Monday, April 04, 2005

Race and the Common Good -- Post by Olati Johnson

1. Several people suggest restoring and promoting a vigorous concept of the common good. Robert Post asks whether progressives should continue to “orient our constitutional politics” around inclusion, or rather whether we should articulate an affirmative vision that, in the tradition of FDR, speaks for the entire public. Several other participants suggest a vision of the common good organized around work: full-time workers should be able to make a living wage, all workers (and not just those entitled to protection under civil rights laws) can be fired only for cause and so on.

I support this framing. I ask also that we articulate a vision of the common good that does not marginalize conceptions of race. Race often operates to undermine notions of collective good. Perceptions (and misperceptions) about the race of beneficiaries has eroded support not just for racial reform, but for progressive social and economic programs (welfare and anti-poverty programs for instance). And at the same time, collective universal programs can serve to perpetuate racial hierarchy. The original Social Security Act, while it benefited many African-Americans, excluded domestic and agricultural workers who were primarily African-Americans. Post-war housing programs such as VA and FHA backed loans helped to create a suburban middle-class, but contributed to racial segregation. A vision of “citizenship” must account for the fact that racial exclusion often takes the form of citizenship harms – including the designing of public policy in ways that exclude or reinforce racial inequality. We need a robust concept of “citizenship” and of the “common good” that ensures that state actions and policies do not exacerbate disparities. This will require creating a new narrative around race -- one that understands the problem of racial subordination as a challenge to our “civil self-understanding” (as Glenn Loury says), our nation’s sense of shared purpose and fate. We also need to deal directly with the problem of racial inequality because, as an empirical matter, race-neutral policies and programs will likely be insufficient in addressing entrenched disparity.

2. Reading the discussions about the progressive vision of the constitution, I realize that I would settle for a constitution that gives Congress broad powers of enforcement. To the judicially-enforced equal protection clause I ask: “what have you done for me lately?” Despite all the legal commentary critiquing constitutional standards, things were not so bad when we had robust statutory responses to this limited standard. It’s the post- Boerne pre-Hibbs Section 5 decisions that seem the serious problem, and, as Pam Karlan has pointed out in her writings, the curtailment of the right to privately enforce civil rights (see, e.g., Sandoval).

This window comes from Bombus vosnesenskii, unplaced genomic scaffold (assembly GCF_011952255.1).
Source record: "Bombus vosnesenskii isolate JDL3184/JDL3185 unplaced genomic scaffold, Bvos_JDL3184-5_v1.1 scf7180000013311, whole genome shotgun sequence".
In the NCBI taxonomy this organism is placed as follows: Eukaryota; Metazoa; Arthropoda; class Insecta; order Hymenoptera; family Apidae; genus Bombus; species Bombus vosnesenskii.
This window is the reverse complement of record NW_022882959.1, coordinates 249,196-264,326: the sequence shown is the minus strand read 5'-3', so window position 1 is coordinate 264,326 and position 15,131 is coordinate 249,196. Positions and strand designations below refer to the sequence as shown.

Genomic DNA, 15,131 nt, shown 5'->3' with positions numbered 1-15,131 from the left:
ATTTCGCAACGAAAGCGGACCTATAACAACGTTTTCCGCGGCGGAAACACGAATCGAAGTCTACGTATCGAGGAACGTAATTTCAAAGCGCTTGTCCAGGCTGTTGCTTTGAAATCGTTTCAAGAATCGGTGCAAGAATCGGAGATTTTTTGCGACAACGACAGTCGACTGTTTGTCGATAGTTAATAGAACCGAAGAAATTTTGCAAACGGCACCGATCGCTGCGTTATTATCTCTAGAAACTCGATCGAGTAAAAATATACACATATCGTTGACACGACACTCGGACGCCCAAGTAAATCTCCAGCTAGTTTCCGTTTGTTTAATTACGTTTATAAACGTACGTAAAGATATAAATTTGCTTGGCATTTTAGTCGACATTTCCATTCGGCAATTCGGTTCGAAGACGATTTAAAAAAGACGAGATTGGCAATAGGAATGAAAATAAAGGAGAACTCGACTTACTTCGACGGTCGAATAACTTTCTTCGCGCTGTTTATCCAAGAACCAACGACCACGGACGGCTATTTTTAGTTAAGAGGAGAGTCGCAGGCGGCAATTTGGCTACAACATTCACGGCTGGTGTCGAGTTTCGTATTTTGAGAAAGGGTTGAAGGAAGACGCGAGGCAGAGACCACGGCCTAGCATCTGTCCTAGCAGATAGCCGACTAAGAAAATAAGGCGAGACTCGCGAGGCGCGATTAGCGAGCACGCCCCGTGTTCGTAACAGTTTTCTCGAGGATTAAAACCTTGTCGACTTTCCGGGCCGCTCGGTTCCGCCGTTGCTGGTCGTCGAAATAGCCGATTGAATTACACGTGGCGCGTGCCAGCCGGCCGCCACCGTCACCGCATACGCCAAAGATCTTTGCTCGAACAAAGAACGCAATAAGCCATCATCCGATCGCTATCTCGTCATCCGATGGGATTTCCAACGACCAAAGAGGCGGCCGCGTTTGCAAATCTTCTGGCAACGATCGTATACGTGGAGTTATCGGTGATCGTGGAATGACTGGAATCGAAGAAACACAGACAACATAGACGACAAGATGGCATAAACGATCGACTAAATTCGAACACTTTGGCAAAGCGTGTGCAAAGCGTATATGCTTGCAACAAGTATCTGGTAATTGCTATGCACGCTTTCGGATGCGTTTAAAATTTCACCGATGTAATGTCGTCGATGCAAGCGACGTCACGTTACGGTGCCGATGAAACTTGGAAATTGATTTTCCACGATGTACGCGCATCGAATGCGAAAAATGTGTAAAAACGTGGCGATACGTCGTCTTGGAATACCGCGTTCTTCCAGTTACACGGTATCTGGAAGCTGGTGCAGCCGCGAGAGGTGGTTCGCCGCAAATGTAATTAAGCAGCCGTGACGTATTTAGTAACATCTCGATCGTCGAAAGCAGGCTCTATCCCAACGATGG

3. While this may be somewhat beyond the scope of this conference, I believe that progressives need to be much better at working on the state level. Some postings have discussed the need for a constitutional vision that allows progressive experimentation at the state level. While working at the Senate, I noticed that our state-level networks were often too weak to support innovative and progressive federal-level reforms. Most congressional members need to feel pressure from state-level groups and individuals to support progressive reforms, and members of good will often want to build on innovative state-level efforts. Unfortunately, most of the major non-governmental organizations have very little infrastructure on the state level. The result is that interesting efforts on the state level – for instance sentencing reform efforts fueled by the states’ fiscal crises – are not always harnessed to promote broader national policy changes. We need to think about the federal-state connection differently to bring about progressive reforms.

I look forward to the discussions.

-- Olati Johnson